Recommendations on Screening

  • By 2025, all European country cancer plans should include actions towards achieving a minimum 70% screening target, if not already achieved.

  • By 2030, at least 70% of women in Europe should have been screened for cervical cancer with an appropriate high-precision HPV test within the last five years. This coverage should be reached, at minimum, at 35 and 45 years of age, as part of an organised population-based programme. HPV screening programmes should take into consideration innovations such as self-sampling in respect to their potential for achieving higher rates of screening, particularly during the COVID-19 pandemic.

  • In support of screening goals, EU guidelines on integrated HPV vaccination and cervical cancer screening should be regularly updated. A third edition of evidence-based guidelines should be developed by 2021/2022 to take account of recent developments in HPV testing technologies (which are now capable of identifying high-risk infections that are present and active with both high accuracy and high specificity73) and to maximise the benefits for women and health professionals.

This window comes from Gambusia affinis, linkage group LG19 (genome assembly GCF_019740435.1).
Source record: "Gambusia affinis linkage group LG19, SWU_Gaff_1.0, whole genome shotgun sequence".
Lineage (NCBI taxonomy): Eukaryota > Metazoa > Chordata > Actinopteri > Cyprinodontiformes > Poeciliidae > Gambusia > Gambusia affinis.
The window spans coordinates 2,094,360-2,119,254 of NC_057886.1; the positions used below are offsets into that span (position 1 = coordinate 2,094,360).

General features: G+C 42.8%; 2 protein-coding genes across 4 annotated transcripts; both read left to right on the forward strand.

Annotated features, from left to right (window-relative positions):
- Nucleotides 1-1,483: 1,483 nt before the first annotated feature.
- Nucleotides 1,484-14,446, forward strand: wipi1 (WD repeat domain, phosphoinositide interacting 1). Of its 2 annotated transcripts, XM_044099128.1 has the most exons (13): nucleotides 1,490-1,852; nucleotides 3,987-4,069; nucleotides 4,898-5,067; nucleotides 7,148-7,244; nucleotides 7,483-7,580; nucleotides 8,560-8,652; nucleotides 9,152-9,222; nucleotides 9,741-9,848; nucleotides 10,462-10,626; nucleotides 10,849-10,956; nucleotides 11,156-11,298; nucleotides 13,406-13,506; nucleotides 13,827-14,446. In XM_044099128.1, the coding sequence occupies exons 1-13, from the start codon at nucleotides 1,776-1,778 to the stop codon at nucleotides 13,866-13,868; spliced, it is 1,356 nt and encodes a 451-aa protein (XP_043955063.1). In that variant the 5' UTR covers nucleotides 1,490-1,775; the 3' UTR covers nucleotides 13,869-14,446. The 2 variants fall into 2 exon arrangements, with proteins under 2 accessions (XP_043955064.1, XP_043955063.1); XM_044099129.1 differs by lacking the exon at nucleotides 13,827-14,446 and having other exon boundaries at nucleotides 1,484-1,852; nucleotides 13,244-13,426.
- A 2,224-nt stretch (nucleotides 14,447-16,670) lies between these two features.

• More research is needed into improving the early detection of non-cervical cancers caused by HPV. This effort should be supported under the aegis of the EU Cancer Mission and Horizon Europe research programme.

  • Progress on improving and widening access to HPV testing should be monitored by a European Cancer Dashboard.